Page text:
Because of a new book we are writing, we have been thinking a lot about our own generation lately — the baby boomer generation.
There are 80 million of us born between the mid-1940s and the mid-1960s — the biggest generation ever, and in many ways, a pioneering generation. We changed the world, and we continue to see the world change because of what our generation did.
But the changes that interest us most are two rather subtle changes that are happening within us and within so many members of our generation, particularly in The Church of Jesus Christ of Latter-day Saints.
They are gradual changes, and sometimes we are unaware of them, but they are sea changes — shifts that are huge in their meaning and in their consequences.
First, we are fast becoming more interested in whom we are than in what we do. Being is now more important to us than doing.
That may seem like a subtle distinction, but think about it. For most of our lives, we have been defined by what we do. People’s first question in meeting us is “What do you do?” and much of life has been about accomplishing things and building our resumes and trying to achieve our “doing” goals. We live much of our lives by our “things-to-do” lists. The doing has been driving the being. What we have become is largely the product of what we do.
But now, in this new season, it reverses. What we do is driven by who we are and who we want to become. We want to be good grandparents, and that drives what we do. We want to be healthy and fit for another 20 years, and that drives what we do. We want to reinvent ourselves as artists or readers or students or whatever interests us, and that drives what we do.
We have more choice now, more freedom, and we know what really matters, so we choose what we do — based on what we most want to be. This is a big change.
Second, we now prioritize relationships more than achievements.
For most of our lives, we have measured ourselves and been measured by others on what we have accomplished. We work hard at our jobs, and the people we know and associate with daily have been those we work with, so our relationships have been driven largely by our achievements.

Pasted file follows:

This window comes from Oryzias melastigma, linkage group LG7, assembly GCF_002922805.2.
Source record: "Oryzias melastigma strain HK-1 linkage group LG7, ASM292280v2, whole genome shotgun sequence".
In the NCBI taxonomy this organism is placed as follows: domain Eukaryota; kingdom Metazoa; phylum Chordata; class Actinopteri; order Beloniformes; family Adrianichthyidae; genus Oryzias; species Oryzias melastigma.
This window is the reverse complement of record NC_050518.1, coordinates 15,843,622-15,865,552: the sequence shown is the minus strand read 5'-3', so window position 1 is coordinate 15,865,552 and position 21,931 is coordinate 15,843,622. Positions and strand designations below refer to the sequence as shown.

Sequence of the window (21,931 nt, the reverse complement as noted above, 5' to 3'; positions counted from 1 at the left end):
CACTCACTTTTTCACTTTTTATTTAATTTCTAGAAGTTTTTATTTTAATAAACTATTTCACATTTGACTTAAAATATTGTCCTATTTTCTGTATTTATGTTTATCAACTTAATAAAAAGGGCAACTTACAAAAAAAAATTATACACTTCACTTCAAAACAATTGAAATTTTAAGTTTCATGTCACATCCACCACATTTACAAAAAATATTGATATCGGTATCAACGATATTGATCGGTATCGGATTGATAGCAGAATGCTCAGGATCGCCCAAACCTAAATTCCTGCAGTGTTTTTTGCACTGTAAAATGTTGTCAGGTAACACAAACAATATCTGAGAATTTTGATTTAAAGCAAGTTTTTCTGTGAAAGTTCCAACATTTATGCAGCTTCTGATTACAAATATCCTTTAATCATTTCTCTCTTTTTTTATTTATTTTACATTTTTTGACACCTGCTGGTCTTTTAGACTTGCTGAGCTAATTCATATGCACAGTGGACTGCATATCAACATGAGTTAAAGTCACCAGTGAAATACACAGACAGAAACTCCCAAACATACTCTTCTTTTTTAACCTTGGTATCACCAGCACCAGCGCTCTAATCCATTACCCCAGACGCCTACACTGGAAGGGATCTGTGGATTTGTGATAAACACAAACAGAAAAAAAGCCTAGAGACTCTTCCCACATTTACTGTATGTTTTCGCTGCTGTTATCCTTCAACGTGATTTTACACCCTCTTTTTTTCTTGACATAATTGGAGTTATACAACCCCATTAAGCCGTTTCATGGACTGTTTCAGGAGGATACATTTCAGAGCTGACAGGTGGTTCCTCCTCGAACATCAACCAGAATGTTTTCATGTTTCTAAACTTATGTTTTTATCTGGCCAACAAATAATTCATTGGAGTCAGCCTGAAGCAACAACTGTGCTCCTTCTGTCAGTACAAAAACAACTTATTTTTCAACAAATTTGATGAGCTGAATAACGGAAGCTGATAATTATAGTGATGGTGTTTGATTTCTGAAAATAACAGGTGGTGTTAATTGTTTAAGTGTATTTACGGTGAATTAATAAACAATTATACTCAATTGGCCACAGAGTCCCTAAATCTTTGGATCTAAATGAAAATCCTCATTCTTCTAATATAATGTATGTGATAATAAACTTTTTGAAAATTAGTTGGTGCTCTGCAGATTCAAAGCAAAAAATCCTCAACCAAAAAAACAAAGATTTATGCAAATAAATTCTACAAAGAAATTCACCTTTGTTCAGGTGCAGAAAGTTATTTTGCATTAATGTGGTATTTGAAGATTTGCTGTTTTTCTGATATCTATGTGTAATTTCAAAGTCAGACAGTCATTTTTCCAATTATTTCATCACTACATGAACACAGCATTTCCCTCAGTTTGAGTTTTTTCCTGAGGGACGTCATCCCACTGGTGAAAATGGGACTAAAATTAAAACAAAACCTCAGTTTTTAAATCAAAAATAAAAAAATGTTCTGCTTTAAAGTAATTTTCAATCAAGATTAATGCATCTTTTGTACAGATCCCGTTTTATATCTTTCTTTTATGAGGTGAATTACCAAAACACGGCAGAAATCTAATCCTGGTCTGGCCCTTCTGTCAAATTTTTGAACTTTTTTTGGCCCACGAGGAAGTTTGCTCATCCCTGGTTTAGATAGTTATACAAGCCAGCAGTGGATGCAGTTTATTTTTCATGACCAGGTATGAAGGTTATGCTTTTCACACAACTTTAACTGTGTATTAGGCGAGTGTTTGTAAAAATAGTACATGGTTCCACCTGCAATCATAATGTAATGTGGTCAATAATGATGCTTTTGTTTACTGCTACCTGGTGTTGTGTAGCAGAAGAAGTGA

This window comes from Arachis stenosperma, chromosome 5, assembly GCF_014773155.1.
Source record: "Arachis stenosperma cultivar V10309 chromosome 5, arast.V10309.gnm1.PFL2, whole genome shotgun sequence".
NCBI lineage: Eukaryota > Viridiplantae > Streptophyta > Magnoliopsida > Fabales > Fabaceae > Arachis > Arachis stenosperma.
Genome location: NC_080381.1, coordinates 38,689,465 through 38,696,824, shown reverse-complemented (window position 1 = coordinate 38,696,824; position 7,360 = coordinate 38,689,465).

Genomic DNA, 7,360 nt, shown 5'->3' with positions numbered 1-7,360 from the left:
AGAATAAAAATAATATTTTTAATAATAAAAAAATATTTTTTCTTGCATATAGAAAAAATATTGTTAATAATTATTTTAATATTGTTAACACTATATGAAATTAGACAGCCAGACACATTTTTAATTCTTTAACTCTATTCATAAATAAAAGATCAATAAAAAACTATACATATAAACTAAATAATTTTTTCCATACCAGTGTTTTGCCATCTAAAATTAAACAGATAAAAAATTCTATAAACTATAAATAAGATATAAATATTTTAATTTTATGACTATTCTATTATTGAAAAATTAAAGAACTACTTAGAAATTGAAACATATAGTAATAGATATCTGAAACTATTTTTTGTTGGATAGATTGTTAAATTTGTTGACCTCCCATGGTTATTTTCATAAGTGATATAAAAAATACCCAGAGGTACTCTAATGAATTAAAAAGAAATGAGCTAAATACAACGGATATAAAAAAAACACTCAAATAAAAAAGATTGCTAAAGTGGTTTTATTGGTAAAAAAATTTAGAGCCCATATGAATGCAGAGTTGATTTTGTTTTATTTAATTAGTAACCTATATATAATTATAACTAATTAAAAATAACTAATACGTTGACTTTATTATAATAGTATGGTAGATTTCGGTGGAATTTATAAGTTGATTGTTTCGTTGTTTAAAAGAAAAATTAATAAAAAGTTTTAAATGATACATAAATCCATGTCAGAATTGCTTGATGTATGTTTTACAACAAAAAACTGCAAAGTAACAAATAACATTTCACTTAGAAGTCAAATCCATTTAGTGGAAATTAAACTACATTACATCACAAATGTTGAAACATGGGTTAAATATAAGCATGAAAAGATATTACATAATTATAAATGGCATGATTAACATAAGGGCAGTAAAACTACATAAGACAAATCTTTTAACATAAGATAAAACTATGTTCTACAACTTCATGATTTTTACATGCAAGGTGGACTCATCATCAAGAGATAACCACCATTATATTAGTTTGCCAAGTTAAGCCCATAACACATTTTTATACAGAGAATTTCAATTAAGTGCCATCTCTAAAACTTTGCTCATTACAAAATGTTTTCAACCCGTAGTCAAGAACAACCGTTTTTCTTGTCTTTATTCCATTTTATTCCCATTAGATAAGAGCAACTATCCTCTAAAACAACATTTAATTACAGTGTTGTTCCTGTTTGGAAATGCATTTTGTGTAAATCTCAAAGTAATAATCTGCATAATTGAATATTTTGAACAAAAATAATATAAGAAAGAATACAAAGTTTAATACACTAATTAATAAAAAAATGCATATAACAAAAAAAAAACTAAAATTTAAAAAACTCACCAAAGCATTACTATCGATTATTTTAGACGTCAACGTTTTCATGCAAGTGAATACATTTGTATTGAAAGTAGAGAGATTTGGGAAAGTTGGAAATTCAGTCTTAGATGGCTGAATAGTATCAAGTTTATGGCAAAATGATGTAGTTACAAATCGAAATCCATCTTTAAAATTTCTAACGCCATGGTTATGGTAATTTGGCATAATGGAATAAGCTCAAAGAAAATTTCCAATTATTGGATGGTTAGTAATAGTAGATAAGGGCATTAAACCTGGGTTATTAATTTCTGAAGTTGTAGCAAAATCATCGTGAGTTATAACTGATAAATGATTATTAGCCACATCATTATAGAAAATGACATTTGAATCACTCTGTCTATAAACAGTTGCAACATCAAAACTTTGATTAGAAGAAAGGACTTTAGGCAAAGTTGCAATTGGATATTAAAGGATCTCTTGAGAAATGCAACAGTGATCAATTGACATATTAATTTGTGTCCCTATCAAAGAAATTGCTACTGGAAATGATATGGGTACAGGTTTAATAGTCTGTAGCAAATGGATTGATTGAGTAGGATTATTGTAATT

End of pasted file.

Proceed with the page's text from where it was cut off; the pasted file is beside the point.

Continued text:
But now, in this autumn season, it flips the other way. We prioritize relationships more, with our families and with the friends we choose, and our accomplishments are driven by these relationships. We have the freedom now to choose what we want to work on, and we often choose our friendships and our interactions and our activities with those we love.
These two sea changes have the power to redefine our lives and to make them better.
Both of these important shifts are in direct harmony with the gospel, which teaches us that we will be judged more by what we are and whom we have become than by what we have done; and that it is our relationships and not our achievements that we will be able to take with us into eternity.
Richard and Linda Eyre are New York Times best-selling authors who lecture throughout the world on family-related topics. Visit them anytime at www.EyresFreeBooks.com or www.valuesparenting.com. Their latest Deseret e-book is “On the Homefront."
- Boy Scouts' leader says ban on gay adults not...
- 21 things to look forward to at Disneyland's...
- 2015 summer festivals and celebrations around...
- Disney's 'Tomorrowland' is a surprisingly...
- Nothing else they would rather do: Couple has...
- Report: Millennials in Utah mirror dropping...
- Utahn Sierra Dawn Thomas reflects on...
- The Clean Cut: Navy commander thanks his...
- Boy Scouts' leader says ban on gay... 158
- Erin Stewart: Why do men want 'strong'... 14
- Nothing else they would rather do:... 13
- Clinton says childcare needs to be a... 9
- Arianne Brown: Pretty girls can too... 5
- Census Bureau will keep marriage... 4
- Report: Millennials in Utah mirror... 4
- U.S. marriage rate hits new low and may... 3